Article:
The Melksham Bypass

Unofficial Guide




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Current as of 27th August 2022

NOTE: as nothing appears to be happening re the bypass I will suspend this site at the end of September until something does!!

Please keep checking to see if I have uploaded again as this will mean something has occurred you need to know about

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Below is from the December 2021 release, but read on for the latest!


At the Cabinet Meeting of Tuesday 30 November it was agreed to proceed with proposals for the A350 Melksham bypass.

(HOWEVER December 2021:-)

It also agreed to change the way forward for the scheme, after considering the responses from local councils, community groups and the public to the second consultation on the scheme, held between 23 June and 8 August.


(HOWEVER March 2022:-)!

Wiltshire Council will now defer the submission of the Outline Business Case to the DTI

as they will now wait on the release of the initial results of the

'National Highways M4 to Dorset Connectivity Study'



As you would expect there are a wide range of diverse opinions in the responses to all the options. What is interesting are the noticeably reduced number of responses supporting the proposal as opposed to the first consultation and the marked increase against any bypass but encouraging improvement of the existing road come high up the list. There are a good number of people looking for improvements in rail, bus and walking/cycling facilities both with or without it relying on a bypass being built

Anyway, have a read yourselves and make your own mind up.



Cllr Dr Mark McClelland, Cabinet Member for Highways, said:

This Cabinet decision marks the next step towards a bypass for Melksham that, if approved by the Department for Transport (DfT), would create more reliable journeys and less congestion on the A350, improve safety and reduce emissions, and support economic growth in the area.

It's really important that people get involved in the second consultation, which we'll launch at Melksham Area Board on Wednesday 23 June, as it will help to shape the Outline Business Case that we'll present to DfT.

DfT will then review the Outline Business Case against its criteria and ensure the views of the local community have been properly considered, before deciding whether to proceed with the scheme.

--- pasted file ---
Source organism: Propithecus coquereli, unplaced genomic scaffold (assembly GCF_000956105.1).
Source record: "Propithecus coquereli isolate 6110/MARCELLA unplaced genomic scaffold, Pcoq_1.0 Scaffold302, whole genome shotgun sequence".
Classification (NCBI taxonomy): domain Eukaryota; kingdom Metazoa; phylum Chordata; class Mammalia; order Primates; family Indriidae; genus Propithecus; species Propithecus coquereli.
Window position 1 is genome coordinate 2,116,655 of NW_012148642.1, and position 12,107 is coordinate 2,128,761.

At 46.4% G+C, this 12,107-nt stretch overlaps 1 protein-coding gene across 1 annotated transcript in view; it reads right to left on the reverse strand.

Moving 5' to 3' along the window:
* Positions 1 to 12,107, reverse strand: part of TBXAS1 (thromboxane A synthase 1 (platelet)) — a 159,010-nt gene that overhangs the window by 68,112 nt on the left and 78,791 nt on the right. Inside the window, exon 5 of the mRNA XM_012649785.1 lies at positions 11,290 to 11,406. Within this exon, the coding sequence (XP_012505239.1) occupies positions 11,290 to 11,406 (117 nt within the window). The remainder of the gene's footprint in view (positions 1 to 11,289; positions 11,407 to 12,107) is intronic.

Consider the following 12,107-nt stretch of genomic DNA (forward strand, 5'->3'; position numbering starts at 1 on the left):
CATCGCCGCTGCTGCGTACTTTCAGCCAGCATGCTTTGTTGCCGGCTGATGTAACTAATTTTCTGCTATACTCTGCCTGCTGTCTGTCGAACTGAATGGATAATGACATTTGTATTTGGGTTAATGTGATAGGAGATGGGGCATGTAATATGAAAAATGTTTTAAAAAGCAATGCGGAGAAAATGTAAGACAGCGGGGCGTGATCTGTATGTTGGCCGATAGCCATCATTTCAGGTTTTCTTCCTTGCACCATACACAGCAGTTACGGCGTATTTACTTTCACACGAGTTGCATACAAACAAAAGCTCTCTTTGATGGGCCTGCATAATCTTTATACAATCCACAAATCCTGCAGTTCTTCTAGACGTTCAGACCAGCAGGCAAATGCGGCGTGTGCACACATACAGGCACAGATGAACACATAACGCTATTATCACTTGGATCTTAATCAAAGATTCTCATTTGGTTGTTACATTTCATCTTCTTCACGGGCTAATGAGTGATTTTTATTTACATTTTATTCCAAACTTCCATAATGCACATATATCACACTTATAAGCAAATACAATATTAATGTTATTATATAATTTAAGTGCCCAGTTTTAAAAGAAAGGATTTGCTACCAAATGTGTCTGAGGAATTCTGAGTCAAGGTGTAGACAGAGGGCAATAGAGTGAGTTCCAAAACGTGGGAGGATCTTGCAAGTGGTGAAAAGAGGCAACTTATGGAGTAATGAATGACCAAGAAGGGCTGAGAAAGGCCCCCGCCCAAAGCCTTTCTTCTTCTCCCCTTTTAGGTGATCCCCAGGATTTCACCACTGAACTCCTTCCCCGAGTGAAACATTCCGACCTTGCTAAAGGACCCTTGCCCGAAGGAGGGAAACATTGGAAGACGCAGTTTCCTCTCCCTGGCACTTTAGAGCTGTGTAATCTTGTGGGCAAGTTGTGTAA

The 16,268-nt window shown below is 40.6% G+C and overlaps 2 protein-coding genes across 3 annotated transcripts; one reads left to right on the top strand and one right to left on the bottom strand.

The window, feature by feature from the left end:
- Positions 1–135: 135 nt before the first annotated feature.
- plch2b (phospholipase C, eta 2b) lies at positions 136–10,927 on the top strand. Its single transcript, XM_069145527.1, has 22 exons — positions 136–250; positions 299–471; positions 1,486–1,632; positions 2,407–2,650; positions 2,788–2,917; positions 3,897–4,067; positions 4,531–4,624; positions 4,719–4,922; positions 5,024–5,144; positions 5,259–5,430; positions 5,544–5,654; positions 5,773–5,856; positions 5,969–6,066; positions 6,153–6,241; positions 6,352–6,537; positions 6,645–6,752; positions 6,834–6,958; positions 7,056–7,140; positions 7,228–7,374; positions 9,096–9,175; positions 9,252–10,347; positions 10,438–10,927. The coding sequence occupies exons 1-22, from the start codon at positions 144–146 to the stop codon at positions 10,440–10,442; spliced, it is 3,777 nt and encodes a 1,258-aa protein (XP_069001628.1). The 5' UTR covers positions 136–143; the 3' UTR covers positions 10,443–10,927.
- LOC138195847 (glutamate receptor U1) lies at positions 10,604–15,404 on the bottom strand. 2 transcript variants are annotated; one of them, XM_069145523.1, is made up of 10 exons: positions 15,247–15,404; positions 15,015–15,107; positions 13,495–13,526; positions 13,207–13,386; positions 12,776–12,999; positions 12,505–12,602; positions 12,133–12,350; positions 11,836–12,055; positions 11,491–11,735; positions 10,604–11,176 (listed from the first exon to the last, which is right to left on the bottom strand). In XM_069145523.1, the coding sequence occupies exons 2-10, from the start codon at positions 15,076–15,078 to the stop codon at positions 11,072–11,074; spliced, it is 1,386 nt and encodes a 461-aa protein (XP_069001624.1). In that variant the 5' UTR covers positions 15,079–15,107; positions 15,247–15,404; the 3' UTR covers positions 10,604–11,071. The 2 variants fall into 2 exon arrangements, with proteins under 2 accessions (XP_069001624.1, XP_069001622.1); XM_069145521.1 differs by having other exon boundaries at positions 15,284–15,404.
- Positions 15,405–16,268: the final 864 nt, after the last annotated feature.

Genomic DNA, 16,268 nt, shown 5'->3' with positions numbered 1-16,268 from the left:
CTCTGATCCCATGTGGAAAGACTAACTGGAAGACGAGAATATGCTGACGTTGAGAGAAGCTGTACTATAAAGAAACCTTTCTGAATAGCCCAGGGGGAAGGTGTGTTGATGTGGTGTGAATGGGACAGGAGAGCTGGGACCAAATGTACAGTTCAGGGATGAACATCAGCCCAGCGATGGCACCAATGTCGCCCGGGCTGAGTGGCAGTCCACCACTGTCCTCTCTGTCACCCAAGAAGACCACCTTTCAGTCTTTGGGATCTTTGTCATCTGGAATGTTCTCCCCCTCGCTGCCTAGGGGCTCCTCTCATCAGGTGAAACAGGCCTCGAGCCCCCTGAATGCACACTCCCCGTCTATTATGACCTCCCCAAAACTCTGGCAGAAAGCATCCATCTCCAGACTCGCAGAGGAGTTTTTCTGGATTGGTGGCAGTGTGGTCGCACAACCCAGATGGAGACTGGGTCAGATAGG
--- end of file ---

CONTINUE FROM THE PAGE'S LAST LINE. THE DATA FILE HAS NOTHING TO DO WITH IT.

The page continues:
The first consultation was held predominantly online due to COVID restrictions, but as long as the Government's roadmap out of lockdown continues to progress, we hope to hold both in-person and online events for this consultation, so that as many people as possible have the opportunity to have their say. We'll also put displays in Melksham Library so that people can come and find out more about the proposals.

We'll be releasing more details soon on how people can have their say on the proposals ahead of the consultation launch at Melksham Area Board. (note: haven't seen anything about this anywhere else)



WC continually points out that the 10C route is not yet fully defined, so the description here is only general but by the very nature of the terrain must be within reasonable limits.



1.     The information below is based on the original maps supplied by WC back in November 20. See updated route options page link above

2.     At the Beanacre end the bypass will make an almost 90 degree exit east off the  A350 via new roundabout just north of Halfway Farm, at a point where the River Avon meanders closest to the A350. Almost immediately it will have to bridge the River Avon. (Interesting reading here regarding the River Avon) and (here)      

3.     After the River Avon bridge it runs almost straight for a while, running very close to Queenfield Farm before curving slightly to eventually cross Lower Woodrow Road about halfway between New Road and Frogditch.

4.     A new roundabout is proposed here (see chart further down) A quiet road turning into a busy and noisy one.

5.     Wilts and Berks canal route - see above. Wilts and Berks canal maps

6.     It then continues close to Oakley Farm and crossing the A3102 Sandridge Road somewhere between Blackmore Farm and Sandridge Park. A new roundabout here too. Another quiet road turned busy as it will doubtless become the preferred route into Melksham town centre, by going past the King George V park and into Lowbourne.

7.     It then continues south, passing the solar farm on the side of Sandridge Hill, curving round towards Snarlton Farm, with Redstocks Lane off to the east and crossing the A365 Melksham/Devizes road between Melksham Oak school and Turnpike Garage. Roundabout here too. (Traffic here will be dramatically increased as it will become the preferred route to Melksham south/Bowerhill etc - lots of HGV and van movement here right past the school).